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Red Dead Redemption 2 launches in a little under a month on consoles, and you’re probably going to want to make some room on your hard drives. Rockstar’s western epic may require over 100 gigabytes of space on Xbox One and PlayStation 4. The news comes from a Target listing for a PlayStation 4 Pro bundle, via Rockstar Intel, that notes the whopping 105GB of space needed for the game. The box text also claims that Red Dead Online (the 1800’s version of GTA Online) will support up to 32 players at the same time, an increase of two cowboys from GTA Online’s 30-player max. Giddy-up!

There’s still no word of a PC version, so those hard drives are safe for now.

The Xbox 360 controller remains the king for PC gaming

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Valve has released some interesting stats for controller use on their platform. In summary, the Xbox 360 controller is far and away the most widely used controller on Steam, with 45% of players using it over other options. Another 20% of players use a PS4 controller. Close behind that is the Xbox One controller at 19%. PS3 controller use slips in at 7%. Finally, everything else, including the Steam Controller, gets lumped together for the final 8%. In fact, there are only about 1.5 million Steam Controller users.

What does this all mean for controllers on PC? Valve seems to consider their Steam Input controller code a success. Despite the relatively low sales of the Steam Controller itself, opening up the input configurations for all controllers to user tinkering has benefitted all players. Valve remains committed to supportung as many controllers as possible.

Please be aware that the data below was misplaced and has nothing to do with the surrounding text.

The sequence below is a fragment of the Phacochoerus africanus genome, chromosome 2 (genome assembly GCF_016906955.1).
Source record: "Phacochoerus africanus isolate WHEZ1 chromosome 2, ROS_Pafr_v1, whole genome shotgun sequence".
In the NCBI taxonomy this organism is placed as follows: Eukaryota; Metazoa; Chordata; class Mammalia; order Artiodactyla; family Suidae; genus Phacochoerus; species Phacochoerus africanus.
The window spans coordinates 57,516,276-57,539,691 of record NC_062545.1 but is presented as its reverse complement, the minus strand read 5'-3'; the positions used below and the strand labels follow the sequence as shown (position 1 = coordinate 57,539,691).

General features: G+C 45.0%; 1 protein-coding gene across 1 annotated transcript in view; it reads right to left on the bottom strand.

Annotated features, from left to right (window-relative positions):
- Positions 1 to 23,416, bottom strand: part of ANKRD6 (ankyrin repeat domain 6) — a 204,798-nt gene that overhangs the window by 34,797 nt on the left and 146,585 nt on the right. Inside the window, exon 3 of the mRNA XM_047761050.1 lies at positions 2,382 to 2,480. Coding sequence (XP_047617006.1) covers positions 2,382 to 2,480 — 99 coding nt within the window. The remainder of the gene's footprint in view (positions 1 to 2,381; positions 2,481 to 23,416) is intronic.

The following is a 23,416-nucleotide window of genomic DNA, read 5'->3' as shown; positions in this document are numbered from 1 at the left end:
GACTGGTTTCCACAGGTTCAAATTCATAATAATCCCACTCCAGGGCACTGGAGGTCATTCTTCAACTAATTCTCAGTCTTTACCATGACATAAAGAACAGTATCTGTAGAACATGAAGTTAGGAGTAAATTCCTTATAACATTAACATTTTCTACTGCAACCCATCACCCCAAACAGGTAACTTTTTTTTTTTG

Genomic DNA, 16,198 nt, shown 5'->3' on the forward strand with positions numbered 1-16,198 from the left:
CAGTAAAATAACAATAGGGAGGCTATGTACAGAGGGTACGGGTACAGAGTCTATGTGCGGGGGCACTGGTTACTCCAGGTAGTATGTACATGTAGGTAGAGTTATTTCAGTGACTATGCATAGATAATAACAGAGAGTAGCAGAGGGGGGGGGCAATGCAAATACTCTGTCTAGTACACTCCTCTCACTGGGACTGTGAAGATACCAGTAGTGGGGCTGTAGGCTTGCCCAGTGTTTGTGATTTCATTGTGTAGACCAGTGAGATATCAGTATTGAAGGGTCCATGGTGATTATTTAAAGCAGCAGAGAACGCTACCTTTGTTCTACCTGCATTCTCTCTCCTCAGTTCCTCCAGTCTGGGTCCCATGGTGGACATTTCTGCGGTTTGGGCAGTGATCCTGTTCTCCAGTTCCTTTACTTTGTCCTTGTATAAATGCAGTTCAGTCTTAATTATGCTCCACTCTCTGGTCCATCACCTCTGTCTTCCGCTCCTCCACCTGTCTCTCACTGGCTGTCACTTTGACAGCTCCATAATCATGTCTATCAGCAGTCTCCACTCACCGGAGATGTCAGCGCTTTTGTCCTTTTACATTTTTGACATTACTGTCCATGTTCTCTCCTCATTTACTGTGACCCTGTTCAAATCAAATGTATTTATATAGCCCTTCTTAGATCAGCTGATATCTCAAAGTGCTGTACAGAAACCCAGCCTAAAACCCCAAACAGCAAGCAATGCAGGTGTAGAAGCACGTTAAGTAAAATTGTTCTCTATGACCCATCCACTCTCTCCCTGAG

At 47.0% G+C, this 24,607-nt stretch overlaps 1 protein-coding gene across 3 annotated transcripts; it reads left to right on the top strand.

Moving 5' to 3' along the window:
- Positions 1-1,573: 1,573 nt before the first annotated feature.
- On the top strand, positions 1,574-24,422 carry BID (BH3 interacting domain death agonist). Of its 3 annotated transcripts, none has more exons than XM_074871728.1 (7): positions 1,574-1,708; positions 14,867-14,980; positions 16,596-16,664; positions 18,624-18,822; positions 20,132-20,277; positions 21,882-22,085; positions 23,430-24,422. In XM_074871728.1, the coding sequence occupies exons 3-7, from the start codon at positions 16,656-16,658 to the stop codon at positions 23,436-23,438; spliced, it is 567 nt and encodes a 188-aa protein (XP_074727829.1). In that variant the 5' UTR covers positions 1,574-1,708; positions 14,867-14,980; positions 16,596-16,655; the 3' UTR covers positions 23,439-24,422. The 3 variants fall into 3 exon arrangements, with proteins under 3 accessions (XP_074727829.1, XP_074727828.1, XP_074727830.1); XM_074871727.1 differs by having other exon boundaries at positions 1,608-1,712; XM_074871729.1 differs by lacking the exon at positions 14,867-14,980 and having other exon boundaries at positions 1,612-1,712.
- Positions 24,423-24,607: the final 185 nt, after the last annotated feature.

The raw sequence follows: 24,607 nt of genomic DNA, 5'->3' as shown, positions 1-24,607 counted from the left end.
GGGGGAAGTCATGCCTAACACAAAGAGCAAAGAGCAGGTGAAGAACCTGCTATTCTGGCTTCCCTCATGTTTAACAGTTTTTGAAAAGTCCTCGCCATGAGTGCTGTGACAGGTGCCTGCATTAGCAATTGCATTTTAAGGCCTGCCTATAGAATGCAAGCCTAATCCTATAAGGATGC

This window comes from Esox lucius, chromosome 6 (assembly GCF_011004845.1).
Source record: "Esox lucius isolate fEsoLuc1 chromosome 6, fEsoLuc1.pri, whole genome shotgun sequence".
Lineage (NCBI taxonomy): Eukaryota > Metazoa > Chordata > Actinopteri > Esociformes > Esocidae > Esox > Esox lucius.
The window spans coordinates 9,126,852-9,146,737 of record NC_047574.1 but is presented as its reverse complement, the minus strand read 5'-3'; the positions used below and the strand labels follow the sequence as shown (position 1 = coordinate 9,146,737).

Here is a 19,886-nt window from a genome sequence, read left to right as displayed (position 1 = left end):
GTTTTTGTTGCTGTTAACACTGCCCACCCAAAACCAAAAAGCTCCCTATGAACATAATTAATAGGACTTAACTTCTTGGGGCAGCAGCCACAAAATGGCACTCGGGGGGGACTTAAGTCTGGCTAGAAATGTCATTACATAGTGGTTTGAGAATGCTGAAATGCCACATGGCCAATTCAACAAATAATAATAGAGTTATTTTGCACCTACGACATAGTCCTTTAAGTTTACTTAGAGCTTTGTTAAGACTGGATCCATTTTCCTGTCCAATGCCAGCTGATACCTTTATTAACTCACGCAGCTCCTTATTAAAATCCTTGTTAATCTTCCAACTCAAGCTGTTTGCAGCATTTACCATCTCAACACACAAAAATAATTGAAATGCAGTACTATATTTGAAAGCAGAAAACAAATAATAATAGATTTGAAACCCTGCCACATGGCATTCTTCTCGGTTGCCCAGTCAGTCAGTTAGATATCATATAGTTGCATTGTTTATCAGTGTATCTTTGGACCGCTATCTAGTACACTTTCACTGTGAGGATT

This is how ‘the bird’ wound up in Tales from the Borderlands

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It’s sad when game development studios go out of business. It’s downright tragic when it happens so abruptly that employees get left with no severance, benefits running out, and projects cancelled. The silver lining is that when a company shuts down, ex-employees feel free to relate humorous anecdotes about how the sausage was made. We’re seeing that now with Telltale Games. The bitterness and confusion over the sudden closure has calmed a bit, and the survivors are down to reminiscing about their time together. Here, Molly Maloney, a designer on Tales from the Borderlands explained how the scene with a character maniacally flipping off a bunch of monitors came to be.

“When we requested the animation for Rhys turning off Hyperion monitors in Tales from the Borderlands ep 5, the requested anim was worded as ‘Rhys flips off the monitors as he runs by.’ What we got back was so good [we] decided to just go with that.”

Whatever your opinion of Telltale Games’ output, it’s indisputable that their games had an impact on the industry. The Walking Dead: Season One was an emotional revelation, and while the rest of their catalog perhaps never reached those heights again, the studio plugged away at over a dozen games in the same vein. The studio even dipped into publishing indie titles from other developers like 7 Days to Die and Stranded Deep on consoles.